Schwerin, GermanyFinally, we arrived at the church – frozen and tired. It was a pretty church – built around 1200, and very pretty with an organ housing over 6,000 pipes.

Schwerin, GermanyUnfortunately, as was becoming the norm, our “guide” did not know anything about the church, so after sitting awhile, she said we would walk back to the car! Wait a minute – “do we really have to walk all the way back there? Can’t the car come and pick us up here?” She tells me that no, because cars are not allowed to drive in the old city. Horse hocky- right out front of the church, cars were buzzing along in a steady stream. And so, I dug in my heels, and suggested she phone the driver to see if he could come pick us up. Looking flustered, she said that she had to step outside because she had no phone signal in the church, and she would be back in a few minutes. What she did not have was the driver’s phone number, not a lack of a phone signal. We sat in the cold church interior for almost 40 minutes before she arrived back, and said to follow her. Now when we left the church, all the traffic had stopped. It seems that the Chancellor of Germany was to give a speech nearby, and they had just closed the streets in preparation for that event, but our driver had managed to come up a back street and was just a block away.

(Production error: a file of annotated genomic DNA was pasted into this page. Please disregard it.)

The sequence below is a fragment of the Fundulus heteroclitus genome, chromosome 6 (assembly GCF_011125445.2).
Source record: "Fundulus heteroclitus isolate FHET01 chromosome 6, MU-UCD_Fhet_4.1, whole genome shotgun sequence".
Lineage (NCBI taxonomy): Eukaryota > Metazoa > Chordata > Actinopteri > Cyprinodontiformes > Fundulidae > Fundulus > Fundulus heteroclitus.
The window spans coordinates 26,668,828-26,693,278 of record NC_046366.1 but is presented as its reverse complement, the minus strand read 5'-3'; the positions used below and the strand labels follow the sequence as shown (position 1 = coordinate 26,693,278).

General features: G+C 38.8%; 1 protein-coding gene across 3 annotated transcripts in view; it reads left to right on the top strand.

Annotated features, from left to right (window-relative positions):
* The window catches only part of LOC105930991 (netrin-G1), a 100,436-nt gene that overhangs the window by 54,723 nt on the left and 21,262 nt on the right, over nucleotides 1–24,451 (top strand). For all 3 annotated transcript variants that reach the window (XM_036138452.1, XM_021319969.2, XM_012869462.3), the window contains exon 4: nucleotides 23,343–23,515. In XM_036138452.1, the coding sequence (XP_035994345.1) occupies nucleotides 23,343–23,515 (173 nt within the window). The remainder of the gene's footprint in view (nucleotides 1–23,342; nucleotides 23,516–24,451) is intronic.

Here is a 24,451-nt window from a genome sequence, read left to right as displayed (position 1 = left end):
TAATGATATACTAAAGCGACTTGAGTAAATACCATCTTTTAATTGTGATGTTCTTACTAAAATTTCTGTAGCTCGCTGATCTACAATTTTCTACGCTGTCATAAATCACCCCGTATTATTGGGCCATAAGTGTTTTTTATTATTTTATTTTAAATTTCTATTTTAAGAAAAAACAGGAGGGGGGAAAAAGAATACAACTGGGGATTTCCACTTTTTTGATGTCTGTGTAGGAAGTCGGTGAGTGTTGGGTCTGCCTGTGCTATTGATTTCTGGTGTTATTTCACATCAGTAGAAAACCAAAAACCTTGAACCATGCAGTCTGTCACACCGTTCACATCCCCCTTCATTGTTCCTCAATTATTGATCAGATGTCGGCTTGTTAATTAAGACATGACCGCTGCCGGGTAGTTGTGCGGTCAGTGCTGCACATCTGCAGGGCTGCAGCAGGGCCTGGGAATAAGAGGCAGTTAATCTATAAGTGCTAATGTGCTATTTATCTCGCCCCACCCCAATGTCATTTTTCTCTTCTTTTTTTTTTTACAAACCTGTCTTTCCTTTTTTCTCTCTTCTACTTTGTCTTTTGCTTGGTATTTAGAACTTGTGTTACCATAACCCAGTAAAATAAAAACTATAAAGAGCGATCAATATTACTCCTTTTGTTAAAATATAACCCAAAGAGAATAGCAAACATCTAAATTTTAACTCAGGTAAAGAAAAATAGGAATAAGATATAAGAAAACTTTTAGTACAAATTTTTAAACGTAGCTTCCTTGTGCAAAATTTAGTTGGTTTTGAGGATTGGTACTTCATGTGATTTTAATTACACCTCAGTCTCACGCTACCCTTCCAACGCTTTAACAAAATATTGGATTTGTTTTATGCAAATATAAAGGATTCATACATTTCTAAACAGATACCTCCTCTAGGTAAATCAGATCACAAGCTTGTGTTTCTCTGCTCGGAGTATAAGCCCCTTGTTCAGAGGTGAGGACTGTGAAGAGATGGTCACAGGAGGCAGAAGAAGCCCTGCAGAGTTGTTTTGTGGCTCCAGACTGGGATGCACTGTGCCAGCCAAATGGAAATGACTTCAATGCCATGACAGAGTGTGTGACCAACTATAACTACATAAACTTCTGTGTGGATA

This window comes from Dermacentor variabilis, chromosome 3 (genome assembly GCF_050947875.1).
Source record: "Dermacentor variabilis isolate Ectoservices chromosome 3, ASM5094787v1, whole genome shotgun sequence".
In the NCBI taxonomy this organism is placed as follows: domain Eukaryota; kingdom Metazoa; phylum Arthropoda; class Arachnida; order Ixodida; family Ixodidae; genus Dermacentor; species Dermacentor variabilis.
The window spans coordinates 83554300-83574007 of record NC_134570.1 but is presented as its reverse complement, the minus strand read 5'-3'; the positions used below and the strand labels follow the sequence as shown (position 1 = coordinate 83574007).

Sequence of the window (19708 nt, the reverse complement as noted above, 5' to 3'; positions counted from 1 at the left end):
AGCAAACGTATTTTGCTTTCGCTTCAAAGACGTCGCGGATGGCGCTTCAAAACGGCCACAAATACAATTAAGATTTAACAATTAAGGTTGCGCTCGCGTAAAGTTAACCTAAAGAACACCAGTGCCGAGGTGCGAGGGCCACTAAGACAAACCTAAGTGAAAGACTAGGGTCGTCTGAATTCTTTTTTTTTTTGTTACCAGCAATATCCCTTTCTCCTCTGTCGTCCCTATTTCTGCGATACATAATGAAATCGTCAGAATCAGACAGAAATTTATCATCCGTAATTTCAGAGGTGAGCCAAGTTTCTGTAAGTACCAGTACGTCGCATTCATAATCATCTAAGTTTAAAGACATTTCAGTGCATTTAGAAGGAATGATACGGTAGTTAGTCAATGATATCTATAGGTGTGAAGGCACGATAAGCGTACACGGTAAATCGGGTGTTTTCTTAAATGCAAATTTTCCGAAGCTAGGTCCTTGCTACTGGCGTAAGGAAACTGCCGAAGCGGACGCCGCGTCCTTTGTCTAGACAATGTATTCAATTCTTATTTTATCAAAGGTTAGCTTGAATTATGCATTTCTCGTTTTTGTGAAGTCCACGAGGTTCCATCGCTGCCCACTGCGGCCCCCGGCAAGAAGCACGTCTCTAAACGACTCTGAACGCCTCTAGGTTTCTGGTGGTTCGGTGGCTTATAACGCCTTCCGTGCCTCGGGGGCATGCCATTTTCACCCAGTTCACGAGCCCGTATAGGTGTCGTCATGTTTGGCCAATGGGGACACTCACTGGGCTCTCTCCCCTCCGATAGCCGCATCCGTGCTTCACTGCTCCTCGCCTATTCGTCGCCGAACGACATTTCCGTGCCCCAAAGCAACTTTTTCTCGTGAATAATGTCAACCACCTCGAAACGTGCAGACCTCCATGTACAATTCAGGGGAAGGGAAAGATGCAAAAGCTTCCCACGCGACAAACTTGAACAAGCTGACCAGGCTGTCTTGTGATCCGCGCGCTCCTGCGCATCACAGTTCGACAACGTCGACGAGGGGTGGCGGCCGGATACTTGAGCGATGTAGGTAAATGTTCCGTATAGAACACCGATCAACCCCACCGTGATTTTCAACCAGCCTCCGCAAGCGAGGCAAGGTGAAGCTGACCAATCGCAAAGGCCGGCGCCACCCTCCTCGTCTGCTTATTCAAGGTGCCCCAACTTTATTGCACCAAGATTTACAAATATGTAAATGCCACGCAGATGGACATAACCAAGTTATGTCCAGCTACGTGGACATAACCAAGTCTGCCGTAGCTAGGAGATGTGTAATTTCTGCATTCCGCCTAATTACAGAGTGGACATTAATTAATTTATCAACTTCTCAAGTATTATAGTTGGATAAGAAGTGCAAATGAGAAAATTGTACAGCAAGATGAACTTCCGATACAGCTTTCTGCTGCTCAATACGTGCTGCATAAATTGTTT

On our drive back, I pretty much blew the guide off as useless. I sat up front with the driver, while she sat in the back with Lisa and proceeded to eat twinkies and drink some juice she had brought with her. Before we got back to the ship however, she got car sick, so in spite of the driving rain, we opened the windows to get her some air.